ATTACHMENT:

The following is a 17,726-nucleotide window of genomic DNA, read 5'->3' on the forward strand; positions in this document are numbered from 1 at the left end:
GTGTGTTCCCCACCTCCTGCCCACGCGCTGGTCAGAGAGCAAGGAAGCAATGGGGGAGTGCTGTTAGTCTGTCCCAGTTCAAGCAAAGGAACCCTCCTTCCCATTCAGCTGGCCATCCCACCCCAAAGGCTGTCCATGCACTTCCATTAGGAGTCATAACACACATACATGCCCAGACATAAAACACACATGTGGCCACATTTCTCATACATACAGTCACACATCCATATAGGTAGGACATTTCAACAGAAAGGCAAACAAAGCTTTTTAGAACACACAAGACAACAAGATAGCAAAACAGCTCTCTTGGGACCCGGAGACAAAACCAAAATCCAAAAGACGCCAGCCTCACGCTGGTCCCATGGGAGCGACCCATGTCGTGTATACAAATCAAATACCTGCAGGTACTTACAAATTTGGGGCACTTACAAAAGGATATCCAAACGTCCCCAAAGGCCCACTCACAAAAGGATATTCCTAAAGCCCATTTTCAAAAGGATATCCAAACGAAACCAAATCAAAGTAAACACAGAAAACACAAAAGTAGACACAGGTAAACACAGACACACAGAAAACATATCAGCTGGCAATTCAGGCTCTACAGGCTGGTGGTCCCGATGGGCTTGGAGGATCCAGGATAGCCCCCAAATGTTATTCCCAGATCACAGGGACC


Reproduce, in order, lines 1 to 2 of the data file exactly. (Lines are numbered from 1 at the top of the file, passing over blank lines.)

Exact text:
The following is a 17,726-nucleotide window of genomic DNA, read 5'->3' on the forward strand; positions in this document are numbered from 1 at the left end:
GTGTGTTCCCCACCTCCTGCCCACGCGCTGGTCAGAGAGCAAGGAAGCAATGGGGGAGTGCTGTTAGTCTGTCCCAGTTCAAGCAAAGGAACCCTCCTTCCCATTCAGCTGGCCATCCCACCCCAAAGGCTGTCCATGCACTTCCATTAGGAGTCATAACACACATACATGCCCAGACATAAAACACACATGTGGCCACATTTCTCATACATACAGTCACACATCCATATAGGTAGGACATTTCAACAGAAAGGCAAACAAAGCTTTTTAGAACACACAAGACAACAAGATAGCAAAACAGCTCTCTTGGGACCCGGAGACAAAACCAAAATCCAAAAGACGCCAGCCTCACGCTGGTCCCATGGGAGCGACCCATGTCGTGTATACAAATCAAATACCTGCAGGTACTTACAAATTTGGGGCACTTACAAAAGGATATCCAAACGTCCCCAAAGGCCCACTCACAAAAGGATATTCCTAAAGCCCATTTTCAAAAGGATATCCAAACGAAACCAAATCAAAGTAAACACAGAAAACACAAAAGTAGACACAGGTAAACACAGACACACAGAAAACATATCAGCTGGCAATTCAGGCTCTACAGGCTGGTGGTCCCGATGGGCTTGGAGGATCCAGGATAGCCCCCAAATGTTATTCCCAGATCACAGGGACC